This brings us to the moving target of valuations. It has been a very good year for the stock market and a very good October so far. However, as of Friday, the S&P500 was trading at 2,575 or about 18.1 times the earnings expected by analysts for the next 12 months. This is about 13% above its 25-year average valuation. If five years from now we are back to average valuations, stock prices would have to grow 2.5% slower per year than earnings. If earnings grow by 5% on average, stock prices could only growth by 2.5%. Even adding back 2% for a dividend yield implies just a 4.5% annual average total return for the S&P500 index.
It also is crucial to recognize that we are in a different place overseas. Europe is in an earlier season of economic expansion and monetary normalization and, even with an expected announcement regarding tapering ECB QE this week, European stocks look much cheaper in relative terms than their U.S. counterparts. Similarly, Emerging Markets should have much more room to grow with interest rate cuts possible in Brazil and Russia this week.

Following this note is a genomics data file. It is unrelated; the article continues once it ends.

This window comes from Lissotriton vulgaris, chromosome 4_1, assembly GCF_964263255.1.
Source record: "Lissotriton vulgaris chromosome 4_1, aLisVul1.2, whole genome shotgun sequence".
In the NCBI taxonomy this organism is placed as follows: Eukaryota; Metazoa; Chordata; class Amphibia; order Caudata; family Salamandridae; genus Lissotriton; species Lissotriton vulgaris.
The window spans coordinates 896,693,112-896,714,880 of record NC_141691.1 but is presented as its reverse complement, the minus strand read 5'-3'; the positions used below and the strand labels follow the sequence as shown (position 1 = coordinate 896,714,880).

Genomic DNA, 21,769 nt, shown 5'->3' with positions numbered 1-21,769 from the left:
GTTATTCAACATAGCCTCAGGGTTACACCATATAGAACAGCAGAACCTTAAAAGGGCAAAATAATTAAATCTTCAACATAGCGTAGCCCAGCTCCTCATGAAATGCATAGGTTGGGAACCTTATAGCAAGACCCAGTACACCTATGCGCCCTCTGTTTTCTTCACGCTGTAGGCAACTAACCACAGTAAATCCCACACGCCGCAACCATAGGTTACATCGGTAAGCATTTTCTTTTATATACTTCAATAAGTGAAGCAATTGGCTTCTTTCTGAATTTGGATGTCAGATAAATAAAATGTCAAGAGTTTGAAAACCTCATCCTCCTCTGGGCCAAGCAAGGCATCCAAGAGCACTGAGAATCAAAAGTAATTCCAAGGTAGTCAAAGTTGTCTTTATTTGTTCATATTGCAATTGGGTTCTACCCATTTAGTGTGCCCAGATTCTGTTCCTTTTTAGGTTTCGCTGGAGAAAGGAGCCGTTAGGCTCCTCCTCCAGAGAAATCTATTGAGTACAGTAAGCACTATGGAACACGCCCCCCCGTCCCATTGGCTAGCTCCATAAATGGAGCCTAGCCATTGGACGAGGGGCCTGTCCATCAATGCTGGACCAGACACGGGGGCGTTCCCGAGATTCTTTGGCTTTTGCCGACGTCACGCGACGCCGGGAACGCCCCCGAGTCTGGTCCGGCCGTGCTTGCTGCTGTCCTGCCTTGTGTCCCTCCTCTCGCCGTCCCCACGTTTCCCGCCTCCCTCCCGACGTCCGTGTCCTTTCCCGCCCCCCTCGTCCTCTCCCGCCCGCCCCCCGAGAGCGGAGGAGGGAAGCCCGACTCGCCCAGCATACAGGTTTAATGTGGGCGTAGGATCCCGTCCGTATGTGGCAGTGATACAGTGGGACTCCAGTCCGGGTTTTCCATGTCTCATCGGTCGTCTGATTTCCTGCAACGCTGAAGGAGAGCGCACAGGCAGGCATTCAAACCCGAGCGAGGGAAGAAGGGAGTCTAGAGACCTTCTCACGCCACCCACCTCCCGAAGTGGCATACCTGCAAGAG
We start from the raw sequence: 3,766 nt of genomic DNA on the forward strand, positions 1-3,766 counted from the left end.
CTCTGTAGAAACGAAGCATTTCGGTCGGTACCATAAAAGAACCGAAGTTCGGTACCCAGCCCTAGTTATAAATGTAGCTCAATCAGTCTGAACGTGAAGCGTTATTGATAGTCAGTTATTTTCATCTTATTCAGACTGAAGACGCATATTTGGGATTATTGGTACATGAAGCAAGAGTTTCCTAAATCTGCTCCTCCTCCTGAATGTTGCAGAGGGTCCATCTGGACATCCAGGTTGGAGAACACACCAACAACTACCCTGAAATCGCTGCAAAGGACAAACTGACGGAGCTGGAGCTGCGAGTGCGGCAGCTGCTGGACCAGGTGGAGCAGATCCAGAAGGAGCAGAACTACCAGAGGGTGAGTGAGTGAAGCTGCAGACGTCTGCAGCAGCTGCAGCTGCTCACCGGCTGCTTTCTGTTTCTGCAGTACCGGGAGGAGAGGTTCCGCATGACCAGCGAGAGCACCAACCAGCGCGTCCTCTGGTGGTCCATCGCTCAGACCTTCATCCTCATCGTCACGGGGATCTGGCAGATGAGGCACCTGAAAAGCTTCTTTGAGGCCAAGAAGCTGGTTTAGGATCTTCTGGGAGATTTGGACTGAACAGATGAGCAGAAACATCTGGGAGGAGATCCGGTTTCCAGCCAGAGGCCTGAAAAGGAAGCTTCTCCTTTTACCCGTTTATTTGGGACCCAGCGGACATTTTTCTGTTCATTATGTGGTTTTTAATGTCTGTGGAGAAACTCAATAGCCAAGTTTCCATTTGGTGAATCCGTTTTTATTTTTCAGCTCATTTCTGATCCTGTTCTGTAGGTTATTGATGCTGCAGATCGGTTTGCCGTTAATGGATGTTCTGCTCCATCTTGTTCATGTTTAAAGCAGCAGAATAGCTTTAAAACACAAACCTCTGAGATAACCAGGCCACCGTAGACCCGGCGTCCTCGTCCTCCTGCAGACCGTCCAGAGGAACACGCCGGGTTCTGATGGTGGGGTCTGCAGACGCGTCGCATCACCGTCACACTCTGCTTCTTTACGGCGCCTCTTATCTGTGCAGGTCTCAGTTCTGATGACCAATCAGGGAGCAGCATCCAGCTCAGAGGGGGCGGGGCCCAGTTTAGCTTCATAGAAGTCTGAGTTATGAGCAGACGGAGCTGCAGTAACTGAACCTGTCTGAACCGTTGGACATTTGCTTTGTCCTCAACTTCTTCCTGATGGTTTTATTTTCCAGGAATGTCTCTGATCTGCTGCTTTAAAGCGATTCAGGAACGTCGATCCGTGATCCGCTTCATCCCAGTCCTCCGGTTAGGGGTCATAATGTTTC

Local salaries are tracked and split into 10 different buckets by the U.S. Census Bureau. The fastest-growing group of earners between 2005 and 2015 were those households bringing in between $150,000 and $199,999 a year, followed immediately by households in the highest category tracked by the Census Bureau: $200,000 a year or higher.
Death of Malls
But now, the forces buffeting the retail industry are diminishing Lord & Taylor’s presence as a New York institution. The company that owns the department store chain, Hudson’s Bay, said Tuesday that it was selling off the flagship store to WeWork, a seven-year-old start-up whose office-sharing model is helping to reinvent the concept of work space.